English language Uncategorized

Seeing is believing

Q: Why do radio hosts, when finishing a show, say, “We’ll see you tomorrow,” when it’s physically impossible? A better signoff: “Until tomorrow (or next time), goodbye.”

A: You’re right that “We’ll see you tomorrow” can’t be literally correct as a radio signoff. But I think many people consider “we’ll see you” an idiomatic expression meaning something like “we’ll be back” or “we’ll be in touch” or “we’ll be with you.”

In case you’re interested, there are many long-established non-literal uses of “see.” I’ll mention just a few.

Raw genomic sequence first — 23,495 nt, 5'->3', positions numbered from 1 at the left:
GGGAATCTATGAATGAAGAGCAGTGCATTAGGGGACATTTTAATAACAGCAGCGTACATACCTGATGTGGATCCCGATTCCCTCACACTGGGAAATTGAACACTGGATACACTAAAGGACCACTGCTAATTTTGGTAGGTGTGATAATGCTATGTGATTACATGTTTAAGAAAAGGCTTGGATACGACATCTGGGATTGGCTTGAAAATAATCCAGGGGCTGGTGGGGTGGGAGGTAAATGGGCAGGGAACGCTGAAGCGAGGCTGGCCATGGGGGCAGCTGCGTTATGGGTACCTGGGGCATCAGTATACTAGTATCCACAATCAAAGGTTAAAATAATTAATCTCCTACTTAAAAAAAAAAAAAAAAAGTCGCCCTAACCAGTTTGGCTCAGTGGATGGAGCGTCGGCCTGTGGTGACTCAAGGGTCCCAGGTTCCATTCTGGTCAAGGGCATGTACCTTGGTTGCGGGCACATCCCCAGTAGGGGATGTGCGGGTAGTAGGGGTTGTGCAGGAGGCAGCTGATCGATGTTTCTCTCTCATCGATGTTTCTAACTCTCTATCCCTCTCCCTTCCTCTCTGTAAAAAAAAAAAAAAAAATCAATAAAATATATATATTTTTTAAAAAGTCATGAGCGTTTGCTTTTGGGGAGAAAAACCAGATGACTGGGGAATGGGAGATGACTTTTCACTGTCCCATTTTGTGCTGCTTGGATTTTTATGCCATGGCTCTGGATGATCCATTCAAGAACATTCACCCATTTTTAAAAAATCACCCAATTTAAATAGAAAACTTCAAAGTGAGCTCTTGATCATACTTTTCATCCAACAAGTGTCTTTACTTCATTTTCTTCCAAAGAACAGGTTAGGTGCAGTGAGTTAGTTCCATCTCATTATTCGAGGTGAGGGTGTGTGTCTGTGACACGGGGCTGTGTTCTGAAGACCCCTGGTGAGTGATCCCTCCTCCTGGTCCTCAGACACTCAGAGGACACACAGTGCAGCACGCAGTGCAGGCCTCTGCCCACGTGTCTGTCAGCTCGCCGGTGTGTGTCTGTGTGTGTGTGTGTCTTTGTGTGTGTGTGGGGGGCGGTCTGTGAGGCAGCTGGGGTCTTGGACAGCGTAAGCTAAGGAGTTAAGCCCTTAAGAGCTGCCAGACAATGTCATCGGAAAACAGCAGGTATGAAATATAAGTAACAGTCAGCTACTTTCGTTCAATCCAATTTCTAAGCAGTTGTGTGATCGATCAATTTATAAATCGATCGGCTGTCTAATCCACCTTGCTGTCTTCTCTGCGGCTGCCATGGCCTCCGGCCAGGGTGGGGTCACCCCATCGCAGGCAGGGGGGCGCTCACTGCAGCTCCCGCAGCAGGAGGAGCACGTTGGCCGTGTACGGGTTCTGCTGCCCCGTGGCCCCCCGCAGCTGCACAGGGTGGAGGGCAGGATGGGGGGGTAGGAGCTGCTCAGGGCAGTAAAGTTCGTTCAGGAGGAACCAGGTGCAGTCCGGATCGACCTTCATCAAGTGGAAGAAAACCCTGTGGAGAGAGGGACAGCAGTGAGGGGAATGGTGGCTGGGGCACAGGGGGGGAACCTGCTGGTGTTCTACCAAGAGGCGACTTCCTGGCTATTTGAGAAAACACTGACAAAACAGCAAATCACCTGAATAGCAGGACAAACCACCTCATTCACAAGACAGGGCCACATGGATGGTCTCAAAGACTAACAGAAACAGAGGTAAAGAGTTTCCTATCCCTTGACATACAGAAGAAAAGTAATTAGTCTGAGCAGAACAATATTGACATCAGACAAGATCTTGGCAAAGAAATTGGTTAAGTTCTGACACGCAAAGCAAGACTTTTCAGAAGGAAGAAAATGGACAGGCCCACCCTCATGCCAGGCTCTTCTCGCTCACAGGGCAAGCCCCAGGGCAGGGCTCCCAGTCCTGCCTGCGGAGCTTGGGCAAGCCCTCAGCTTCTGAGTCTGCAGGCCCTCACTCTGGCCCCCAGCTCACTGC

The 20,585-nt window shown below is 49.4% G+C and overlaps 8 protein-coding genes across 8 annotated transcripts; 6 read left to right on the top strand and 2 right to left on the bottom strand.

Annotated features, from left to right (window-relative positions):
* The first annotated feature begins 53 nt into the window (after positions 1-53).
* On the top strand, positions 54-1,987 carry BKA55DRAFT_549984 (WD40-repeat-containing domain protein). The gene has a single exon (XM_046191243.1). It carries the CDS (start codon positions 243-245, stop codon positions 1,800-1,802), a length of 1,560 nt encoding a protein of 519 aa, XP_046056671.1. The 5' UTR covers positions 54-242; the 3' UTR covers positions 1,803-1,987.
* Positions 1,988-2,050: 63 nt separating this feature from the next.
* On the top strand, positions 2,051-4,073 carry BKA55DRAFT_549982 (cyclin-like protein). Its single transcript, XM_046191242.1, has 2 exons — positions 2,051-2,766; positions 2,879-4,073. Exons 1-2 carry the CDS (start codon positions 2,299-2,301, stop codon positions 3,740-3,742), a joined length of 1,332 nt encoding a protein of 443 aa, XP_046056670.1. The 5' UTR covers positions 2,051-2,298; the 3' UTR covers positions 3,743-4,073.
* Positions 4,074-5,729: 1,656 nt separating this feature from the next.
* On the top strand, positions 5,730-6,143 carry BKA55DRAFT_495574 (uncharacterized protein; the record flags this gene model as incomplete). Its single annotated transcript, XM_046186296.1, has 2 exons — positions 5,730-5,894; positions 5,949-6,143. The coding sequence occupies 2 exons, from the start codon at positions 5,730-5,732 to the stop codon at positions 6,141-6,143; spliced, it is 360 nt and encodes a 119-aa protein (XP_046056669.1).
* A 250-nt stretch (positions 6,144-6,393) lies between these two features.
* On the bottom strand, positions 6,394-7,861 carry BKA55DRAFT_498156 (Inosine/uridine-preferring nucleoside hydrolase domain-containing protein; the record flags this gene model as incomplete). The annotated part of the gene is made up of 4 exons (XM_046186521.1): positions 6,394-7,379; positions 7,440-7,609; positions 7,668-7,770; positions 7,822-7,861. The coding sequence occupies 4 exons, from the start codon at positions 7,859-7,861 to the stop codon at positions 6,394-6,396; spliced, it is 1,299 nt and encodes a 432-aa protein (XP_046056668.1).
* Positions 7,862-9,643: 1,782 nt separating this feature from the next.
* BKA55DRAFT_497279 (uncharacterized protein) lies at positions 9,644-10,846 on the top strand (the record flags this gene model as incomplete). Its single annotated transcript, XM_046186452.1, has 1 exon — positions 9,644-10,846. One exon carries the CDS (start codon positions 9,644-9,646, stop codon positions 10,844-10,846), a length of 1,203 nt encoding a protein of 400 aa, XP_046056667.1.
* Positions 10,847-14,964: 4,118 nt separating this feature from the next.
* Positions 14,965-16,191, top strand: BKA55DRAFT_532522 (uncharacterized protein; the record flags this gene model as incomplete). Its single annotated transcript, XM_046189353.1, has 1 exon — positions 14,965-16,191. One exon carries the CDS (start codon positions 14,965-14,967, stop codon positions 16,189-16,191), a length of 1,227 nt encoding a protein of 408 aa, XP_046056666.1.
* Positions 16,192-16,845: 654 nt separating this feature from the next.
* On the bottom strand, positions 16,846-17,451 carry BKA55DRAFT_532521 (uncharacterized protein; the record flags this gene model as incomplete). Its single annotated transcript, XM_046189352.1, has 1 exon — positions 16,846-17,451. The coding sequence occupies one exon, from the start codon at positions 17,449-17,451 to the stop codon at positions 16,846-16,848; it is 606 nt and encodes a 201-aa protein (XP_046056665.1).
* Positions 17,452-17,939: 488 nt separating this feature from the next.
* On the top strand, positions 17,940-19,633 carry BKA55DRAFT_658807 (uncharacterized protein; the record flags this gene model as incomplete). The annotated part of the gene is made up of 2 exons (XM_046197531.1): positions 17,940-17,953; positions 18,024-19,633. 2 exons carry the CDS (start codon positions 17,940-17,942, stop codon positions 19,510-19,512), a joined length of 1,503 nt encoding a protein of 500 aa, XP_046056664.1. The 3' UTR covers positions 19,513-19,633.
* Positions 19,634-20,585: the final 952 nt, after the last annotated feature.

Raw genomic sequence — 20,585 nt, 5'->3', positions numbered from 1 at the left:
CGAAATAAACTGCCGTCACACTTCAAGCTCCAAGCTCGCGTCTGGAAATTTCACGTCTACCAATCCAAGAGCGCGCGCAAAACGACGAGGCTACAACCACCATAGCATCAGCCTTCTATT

We often say “I see” when we mean “I understand”; this use of “see” in the sense of perceiving intellectually dates back to the year 1200, according to the Oxford English Dictionary.

To “see” that something is done means to make sure it’s done. This sense of the word dates back to 1300, according to the OED.

To “see” someone’s bet (say, in a game of cards) is to match it. This usage dates from 1599.

“Let me see” or “let us see” (in an attempt to recall something to memory) is a usage dating from 1520.

The OED says the 19th-century expression “see you” (and variations like “see you soon” and “see you around”) is a “colloquial formula of farewell,” and is often used “without reference to an anticipated meeting,” much in the way the French say au revoir and the Germans auf Wiedersehen.

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